My feeling is that the duck stance makes for a more stable platform across the edge on a toe side turn since your toes and momentum will cover more of the sidecut.

Personally I feel like the more duck I ride the more I'm standing on a board that travels down the mountain. When I'm in a positive stance it feels more like I'm riding the mountain and the board just happens to be on my feet.

In populated resorts with a lot of people I like to ride slightly duck because I feel more agile and in control at lower speeds.

I'm not an advanced rider so this whole perspective might change eventually.
 

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Lots of good stuff here already. I like to play with binding angles too. I've found that I like to keep a similar amount of splay between my feet, roughly 18 degrees- I might play with more. If I'm feeling more front foot foreward for carving, the back foot moves up the same amount. This way, I can change anywhere from -3/15 to 6/24 and the only thing that moves is my hips in relation to the fall line. The stance feels the same aside from rotation. I really like 0/18 for trees, and 6/24 for carving.

Double positive angles change how the rear knee drives turns. Ducked was really killing my knee because I like to flex my rear knee forward. If I liked riding switch more than I like laying down carves, I'd be ducked out for sure.
This dude gets it!!! It's all about your comfortable and functional splay! I found that out about 3 decades ago. Mine usually is 21°, but I can go down to 18° on some setups. My go to angles are usually 27/6, but depending on board and bindings I can go 24/3 to 30/9. I can go 30/12 sometimes on carving only days on a couple of my boards.
 

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Deagol what are daily riding these days? you still have that donek?
Yes, I do still have the Donek and I wished I had gotten it wider. I didn't know at the time I ordered it what I know now about width. The Donek is not my daily driver, though. I use it when I know I will be confined to groomers all day. I still get toe drag on this board. I am a convert to the Ryan Knapton philosophy of wide boards (but obviously can't ride like that).

My work-around for the Donek was to get a second set of toe-caps/buckles/ratchet straps and use the replacement left toe cap setup on my right binding/back foot binding (left-sided toe caps are on both bindings). It looks a little weird but it decreases the rear binding toe buckle's exposure to the slope when the board is tilted up on the toeside edge. I still get drag, but at least the buckle isn't getting caught on the snow and ripped backwards. It's now just the cap itself sometimes.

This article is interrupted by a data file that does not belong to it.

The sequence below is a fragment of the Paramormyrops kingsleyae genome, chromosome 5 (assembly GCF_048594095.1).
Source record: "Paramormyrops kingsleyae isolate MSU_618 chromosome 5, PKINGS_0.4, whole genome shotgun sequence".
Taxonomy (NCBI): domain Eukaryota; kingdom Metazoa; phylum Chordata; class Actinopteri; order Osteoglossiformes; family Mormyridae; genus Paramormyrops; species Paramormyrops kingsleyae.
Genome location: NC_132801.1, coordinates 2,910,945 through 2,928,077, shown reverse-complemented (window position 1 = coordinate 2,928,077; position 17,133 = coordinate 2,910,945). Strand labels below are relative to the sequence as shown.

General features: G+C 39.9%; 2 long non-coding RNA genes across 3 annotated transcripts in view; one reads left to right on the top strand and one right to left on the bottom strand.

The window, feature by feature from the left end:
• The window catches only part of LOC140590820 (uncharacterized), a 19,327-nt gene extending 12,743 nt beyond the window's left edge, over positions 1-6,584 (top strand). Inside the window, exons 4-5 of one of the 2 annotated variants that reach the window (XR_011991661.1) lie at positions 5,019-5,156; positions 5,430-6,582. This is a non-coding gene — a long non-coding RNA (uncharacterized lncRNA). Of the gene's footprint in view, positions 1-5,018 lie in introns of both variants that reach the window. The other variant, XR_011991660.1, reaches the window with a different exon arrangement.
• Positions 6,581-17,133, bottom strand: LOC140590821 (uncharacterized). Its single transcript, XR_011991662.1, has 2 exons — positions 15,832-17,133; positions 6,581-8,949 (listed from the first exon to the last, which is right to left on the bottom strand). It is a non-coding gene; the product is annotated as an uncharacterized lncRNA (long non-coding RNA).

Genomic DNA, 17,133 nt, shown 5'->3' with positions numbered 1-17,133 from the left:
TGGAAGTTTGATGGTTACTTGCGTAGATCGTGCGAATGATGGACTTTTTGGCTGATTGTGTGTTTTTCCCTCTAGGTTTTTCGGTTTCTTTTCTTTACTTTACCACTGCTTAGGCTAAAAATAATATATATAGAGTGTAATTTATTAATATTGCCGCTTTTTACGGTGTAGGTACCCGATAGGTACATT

My daily driver is a Never Summer Chairman wide (this is such a versatile board). Toe drag can still happen, but it's mitigated quite a bit by the wider board. I may actually be getting a little bit of heel drag though since I mount the bindings as close to the heelside as possible to reduce the toe-side exposure. I fell on my but the other day on heelside inexplicably and wondered if it was heel drag. Either that or I am getting to old for this stuff. I am actually old enough where I think I get a little worse every year..

:confused:
 

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Yes, I do still have the Donek and I wished I had gotten it wider. I didn't know at the time I ordered it what I know now about width. The Donek is not my daily driver, though. I use it when I know I will be confined to groomers all day. I still get toe drag on this board. I am a convert to the Ryan Knapton philosophy of wide boards (but obviously can't ride like that).

My work-around for the Donek was to get a second set of toe-caps/buckles/ratchet straps and use the replacement left toe cap setup on my right binding/back foot binding (left-sided toe caps are on both bindings). It looks a little weird but it decreases the rear binding toe buckle's exposure to the slope when the board is tilted up on the toeside edge. I still get drag, but at least the buckle isn't getting caught on the snow and ripped backwards. It's now just the cap itself sometimes.

My daily driver is a Never Summer Chairman wide (this is such a versatile board). Toe drag can still happen, but it's mitigated quite a bit by the wider board. I may actually be getting a little bit of heel drag though since I mount the bindings as close to the heelside as possible to reduce the toe-side exposure. I fell on my but the other day on heelside inexplicably and wondered if it was heel drag. Either that or I am getting to old for this stuff. I am actually old enough where I think I get a little worse every year..

:confused:
Right on dude, wide boards are where its at! my skinniest board is my park twin and that right about 26 and my daily driver is 27.1 with my size 8's you can just go nuts carving heel and toe as low as you want. I had a 29cm waisted Donek before but I didnt understand how much stiffer the width makes the board, sold it for a crazy loss, live and learn!